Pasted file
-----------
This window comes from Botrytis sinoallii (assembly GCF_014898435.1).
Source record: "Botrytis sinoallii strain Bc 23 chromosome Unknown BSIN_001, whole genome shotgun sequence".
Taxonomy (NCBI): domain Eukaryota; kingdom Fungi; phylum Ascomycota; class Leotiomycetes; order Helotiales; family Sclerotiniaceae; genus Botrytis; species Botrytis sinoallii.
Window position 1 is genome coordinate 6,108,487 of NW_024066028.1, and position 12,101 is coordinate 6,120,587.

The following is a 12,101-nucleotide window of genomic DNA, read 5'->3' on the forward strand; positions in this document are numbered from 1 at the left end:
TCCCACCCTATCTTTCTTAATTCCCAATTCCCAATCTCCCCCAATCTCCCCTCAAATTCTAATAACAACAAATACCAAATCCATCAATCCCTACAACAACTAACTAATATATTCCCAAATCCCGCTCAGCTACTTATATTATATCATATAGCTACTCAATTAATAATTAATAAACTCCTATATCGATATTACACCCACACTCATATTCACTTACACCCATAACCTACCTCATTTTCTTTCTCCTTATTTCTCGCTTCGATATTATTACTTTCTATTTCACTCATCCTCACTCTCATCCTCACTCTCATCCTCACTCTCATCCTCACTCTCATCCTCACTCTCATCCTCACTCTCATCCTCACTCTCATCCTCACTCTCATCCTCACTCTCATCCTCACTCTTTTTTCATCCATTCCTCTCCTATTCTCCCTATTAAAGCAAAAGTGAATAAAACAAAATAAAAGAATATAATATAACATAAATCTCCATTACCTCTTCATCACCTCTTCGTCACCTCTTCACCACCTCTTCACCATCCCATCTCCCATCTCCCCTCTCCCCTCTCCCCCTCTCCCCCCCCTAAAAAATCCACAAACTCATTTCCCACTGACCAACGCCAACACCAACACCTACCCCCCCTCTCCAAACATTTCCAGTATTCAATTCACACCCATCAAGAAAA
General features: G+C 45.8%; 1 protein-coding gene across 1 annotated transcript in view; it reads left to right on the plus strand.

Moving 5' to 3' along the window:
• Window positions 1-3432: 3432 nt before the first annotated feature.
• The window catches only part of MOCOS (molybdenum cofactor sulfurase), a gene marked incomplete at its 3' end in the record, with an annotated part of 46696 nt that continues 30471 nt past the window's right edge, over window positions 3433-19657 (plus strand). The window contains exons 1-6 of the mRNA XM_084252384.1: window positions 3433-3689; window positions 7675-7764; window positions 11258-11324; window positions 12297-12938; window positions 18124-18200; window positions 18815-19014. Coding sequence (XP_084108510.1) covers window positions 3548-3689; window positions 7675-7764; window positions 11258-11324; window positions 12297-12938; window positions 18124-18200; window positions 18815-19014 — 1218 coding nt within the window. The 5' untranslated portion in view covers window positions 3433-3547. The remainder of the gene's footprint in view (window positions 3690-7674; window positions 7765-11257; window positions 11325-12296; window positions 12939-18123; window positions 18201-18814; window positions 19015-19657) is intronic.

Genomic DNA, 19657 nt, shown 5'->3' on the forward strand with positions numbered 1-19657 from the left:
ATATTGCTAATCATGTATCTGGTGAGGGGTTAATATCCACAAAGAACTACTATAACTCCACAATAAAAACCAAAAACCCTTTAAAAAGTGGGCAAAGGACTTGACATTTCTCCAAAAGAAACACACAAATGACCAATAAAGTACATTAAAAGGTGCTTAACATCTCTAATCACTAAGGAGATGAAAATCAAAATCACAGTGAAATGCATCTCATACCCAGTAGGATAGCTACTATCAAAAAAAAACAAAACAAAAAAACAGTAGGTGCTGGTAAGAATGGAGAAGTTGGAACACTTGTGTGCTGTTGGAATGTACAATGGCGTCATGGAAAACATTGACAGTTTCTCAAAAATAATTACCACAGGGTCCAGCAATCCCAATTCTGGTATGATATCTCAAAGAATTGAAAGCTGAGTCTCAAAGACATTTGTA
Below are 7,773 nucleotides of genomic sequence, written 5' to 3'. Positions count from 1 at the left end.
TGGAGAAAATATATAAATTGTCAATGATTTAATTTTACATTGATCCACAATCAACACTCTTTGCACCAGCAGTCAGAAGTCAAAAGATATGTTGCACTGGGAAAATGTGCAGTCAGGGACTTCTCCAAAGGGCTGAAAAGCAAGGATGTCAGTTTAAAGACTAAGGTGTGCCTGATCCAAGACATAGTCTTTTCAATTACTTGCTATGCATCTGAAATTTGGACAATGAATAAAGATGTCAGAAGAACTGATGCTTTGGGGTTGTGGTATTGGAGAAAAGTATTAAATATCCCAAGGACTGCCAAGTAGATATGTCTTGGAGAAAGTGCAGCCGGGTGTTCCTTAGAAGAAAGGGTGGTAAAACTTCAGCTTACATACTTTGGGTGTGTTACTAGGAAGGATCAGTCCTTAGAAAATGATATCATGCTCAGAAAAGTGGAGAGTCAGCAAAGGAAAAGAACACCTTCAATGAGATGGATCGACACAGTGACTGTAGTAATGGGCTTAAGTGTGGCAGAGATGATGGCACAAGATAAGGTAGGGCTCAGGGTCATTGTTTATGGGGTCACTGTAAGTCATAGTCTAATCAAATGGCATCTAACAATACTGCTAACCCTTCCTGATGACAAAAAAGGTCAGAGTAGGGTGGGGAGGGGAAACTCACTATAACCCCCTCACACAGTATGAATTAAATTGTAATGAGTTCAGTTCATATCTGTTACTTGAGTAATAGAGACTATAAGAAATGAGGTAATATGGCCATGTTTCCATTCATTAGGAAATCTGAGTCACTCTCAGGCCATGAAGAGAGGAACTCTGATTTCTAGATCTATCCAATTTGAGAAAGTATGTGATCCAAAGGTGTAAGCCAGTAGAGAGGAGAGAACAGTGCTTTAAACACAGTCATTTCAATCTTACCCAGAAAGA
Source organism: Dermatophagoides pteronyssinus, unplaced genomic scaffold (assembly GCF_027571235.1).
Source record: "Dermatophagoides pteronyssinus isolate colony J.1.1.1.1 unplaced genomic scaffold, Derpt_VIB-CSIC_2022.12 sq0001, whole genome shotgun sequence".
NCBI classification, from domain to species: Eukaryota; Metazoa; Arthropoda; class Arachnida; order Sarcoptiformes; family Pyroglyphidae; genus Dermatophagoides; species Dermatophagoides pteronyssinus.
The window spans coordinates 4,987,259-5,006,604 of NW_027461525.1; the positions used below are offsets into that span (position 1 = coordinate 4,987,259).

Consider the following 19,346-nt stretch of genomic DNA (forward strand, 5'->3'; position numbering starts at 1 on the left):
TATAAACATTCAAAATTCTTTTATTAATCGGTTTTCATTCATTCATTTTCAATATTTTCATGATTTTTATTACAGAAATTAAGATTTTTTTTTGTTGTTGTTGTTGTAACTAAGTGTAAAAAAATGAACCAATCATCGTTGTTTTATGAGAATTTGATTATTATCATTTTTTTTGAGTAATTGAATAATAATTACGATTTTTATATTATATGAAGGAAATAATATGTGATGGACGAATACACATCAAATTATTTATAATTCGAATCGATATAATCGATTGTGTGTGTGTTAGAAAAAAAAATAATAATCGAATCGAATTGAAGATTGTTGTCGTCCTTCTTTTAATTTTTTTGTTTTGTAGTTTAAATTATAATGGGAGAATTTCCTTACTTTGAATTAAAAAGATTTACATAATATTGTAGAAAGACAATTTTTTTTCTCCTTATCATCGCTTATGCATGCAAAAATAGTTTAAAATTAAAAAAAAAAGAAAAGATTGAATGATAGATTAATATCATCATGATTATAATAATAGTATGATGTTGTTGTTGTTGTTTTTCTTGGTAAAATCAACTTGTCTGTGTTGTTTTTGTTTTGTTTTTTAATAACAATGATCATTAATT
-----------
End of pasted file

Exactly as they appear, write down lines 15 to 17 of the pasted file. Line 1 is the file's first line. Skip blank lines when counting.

Source organism: Dermatophagoides pteronyssinus, unplaced genomic scaffold (assembly GCF_027571235.1).
Source record: "Dermatophagoides pteronyssinus isolate colony J.1.1.1.1 unplaced genomic scaffold, Derpt_VIB-CSIC_2022.12 sq0001, whole genome shotgun sequence".
NCBI classification, from domain to species: Eukaryota; Metazoa; Arthropoda; class Arachnida; order Sarcoptiformes; family Pyroglyphidae; genus Dermatophagoides; species Dermatophagoides pteronyssinus.